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Mobile display technology has come leaps and bounds over the last four years. Starting with the original iPhone, the finger-friendly capacitive touchscreen was introduced, which answered the woes of unwieldy styluses (styli?) and resistive touchscreens. Instead of pecking at a small, inaccurate touchscreen with a tiny, plastic-tipped stylus, users could easily type with the pads of their index finger or thumbs.

Since then, displays have received more attention than any other part of the phone. After all, this is now the main form of input and what users will be staring at 99 percent of the time they're using the device. This is easily the most important part of the phone, and making sure it is flawless is absolutely vital.

The first of the improvements in mobile displays came in the form of color reproduction, brightness, clarity and power consumption. Some of the first modern mobile display technologies to pop up were OLED, AMOLED, TFT and LCD. Samsung has since perfected the AMOLED, and introduced some of the most vibrant and beautiful displays to date with their popular Super AMOLED Plus; LG has introduced their own NOVA display, which is supposedly brighter than any other mobile display; and Apple introduced the famed Retina Display, a LED backlit LCD, on the iPhone 4, which offers some of the most accurate and realistic color reproduction and highest resolution of any mobile display. All of these displays are impressive feats, to say the least.

Innovation didn't stop there, however. The most recent changes we've witnessed have been in the form of size and resolution. Seeing as OEMs have started dropping physical keyboards in favor of large, touchscreen displays, Android and Windows Phone manufacturers have introduced giant 4.3-inch (and greater) displays. Unfortunately, this was not originally followed by an increase in resolution. Instead, manufacturers kept the same WVGA (800 by 480 pixels) resolution that was used in many 3.7-inch displays, resulting in a low ppi rating and unsightly graininess. Thankfully, the iPhone 4's Retina Display, rated at 326ppi, sparked yet another arms race for higher ppi ratings.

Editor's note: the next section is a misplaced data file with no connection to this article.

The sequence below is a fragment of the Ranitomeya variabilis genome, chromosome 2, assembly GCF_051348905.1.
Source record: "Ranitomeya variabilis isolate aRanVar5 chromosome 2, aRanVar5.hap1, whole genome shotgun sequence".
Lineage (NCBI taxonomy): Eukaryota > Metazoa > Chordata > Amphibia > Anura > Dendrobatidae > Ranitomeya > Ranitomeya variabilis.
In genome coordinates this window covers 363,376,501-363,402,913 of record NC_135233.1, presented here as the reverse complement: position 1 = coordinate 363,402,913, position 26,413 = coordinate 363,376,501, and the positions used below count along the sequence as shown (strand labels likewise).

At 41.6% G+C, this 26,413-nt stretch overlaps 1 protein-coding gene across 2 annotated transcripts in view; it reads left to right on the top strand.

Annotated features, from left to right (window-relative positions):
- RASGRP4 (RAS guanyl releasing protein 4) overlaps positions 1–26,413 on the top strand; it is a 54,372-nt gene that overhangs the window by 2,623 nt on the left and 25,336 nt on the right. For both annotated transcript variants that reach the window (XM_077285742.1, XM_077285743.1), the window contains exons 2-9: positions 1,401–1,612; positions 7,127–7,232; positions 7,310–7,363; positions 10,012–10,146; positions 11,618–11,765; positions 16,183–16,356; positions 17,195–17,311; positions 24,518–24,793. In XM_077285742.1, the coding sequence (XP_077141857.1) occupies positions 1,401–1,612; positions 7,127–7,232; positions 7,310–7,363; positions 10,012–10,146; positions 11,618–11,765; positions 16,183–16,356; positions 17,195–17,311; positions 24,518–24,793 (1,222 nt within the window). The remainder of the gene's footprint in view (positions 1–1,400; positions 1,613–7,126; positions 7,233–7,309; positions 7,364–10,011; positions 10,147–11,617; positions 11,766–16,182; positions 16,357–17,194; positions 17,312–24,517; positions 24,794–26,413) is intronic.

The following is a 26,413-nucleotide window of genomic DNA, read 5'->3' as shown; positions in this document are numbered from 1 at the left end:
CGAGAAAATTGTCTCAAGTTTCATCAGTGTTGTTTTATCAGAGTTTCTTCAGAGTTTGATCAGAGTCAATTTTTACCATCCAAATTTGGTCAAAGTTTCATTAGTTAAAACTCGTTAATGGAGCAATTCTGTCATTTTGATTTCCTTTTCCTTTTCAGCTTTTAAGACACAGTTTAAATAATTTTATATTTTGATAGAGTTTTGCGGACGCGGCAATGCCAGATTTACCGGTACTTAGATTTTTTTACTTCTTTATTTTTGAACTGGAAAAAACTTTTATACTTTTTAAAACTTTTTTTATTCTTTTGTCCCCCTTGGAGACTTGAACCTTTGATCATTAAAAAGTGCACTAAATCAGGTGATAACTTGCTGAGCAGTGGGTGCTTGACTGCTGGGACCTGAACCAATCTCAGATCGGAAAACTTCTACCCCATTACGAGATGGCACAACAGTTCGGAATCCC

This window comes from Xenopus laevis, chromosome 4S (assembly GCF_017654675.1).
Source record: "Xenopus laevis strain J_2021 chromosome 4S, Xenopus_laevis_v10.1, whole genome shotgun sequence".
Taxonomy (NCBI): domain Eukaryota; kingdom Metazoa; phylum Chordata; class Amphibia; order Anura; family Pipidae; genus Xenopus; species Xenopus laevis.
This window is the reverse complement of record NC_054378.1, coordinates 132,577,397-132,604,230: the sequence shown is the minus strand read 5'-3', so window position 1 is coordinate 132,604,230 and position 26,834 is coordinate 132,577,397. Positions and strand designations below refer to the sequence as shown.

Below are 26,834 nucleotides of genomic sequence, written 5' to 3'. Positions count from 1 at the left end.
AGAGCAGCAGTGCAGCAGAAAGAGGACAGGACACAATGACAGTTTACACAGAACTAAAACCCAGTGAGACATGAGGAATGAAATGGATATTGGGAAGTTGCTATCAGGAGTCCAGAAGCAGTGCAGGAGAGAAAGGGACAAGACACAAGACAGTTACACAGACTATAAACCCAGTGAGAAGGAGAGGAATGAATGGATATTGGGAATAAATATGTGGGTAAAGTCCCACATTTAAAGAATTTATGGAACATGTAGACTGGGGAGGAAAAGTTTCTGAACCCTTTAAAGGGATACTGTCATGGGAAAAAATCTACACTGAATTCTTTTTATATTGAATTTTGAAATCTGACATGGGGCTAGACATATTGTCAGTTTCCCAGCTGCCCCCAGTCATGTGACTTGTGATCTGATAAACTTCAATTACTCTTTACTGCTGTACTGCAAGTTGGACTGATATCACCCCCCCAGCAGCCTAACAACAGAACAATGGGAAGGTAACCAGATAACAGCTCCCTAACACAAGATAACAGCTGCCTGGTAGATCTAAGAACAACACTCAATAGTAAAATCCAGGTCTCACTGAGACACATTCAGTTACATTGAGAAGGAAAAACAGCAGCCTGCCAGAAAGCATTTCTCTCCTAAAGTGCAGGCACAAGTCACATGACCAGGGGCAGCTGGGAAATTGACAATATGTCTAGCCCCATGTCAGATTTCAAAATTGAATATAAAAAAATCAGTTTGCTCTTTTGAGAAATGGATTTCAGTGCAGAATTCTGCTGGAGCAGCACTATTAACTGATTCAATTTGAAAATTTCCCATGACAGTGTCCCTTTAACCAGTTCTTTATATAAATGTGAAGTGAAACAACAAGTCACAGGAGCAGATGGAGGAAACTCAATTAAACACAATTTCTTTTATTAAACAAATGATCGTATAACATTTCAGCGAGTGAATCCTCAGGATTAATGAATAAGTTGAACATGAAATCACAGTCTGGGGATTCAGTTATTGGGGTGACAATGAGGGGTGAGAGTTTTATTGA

Manufacturers have recently started churning out phones with qHD (960 by 540 pixels) displays, and next generation phones are reported to have 720p HD displays. The Galaxy Note already has a 720p Super AMOLED HD display, but at 5.3-inches, I would expect no less. The upcoming Galaxy Nexus (or Nexus Prime), however, is also supposed to sport this Super AMOLED HD display in a much more respectable 4.65-inch form. This would put the pixels per inch rating at roughly 320 – right under that of Apple's Retina Display.

The term "Retina Display" was a marketing term backed by Apple's claim that their 326 ppi rating was beyond the viewing capabilities of the human eye. Whether that can be backed up is left to question; but the important part is that I cannot look at my iPhone's display and see individual pixels. Likewise, a 720p display on anything 4.65-inches and under is going to yield much of the same.

I'm no display expert, but I know enough to confidently say that anything over 720p on a smartphone would be over the top and essentially useless, other than becoming more resource-intensive and requiring more processing power to push unnecessary pixels.

So what will we see next? What will happen after Samsung releases a phone with a Super AMOLED Plus HD display? Will display technology plateau?

My guess (and hope) is that OEMs will begin to explore new form factors. Samsung debunked any rumors that the flexible AMOLED phone was not real (not that we ever thought it was), but it would be nice to see these beautiful displays used in more versatile ways. Unfortunately, I'm also convinced that OEMs will not stop at 720 displays. I'm sure they'll press on since everyone, including myself, has been swept up into this specifications arms race.

What say you, pups? Is mobile display technology about to hit its ceiling? Would you like to see a 1080p display, despite it being virtually useless? What about new form factors? Flexible or multiple displays?


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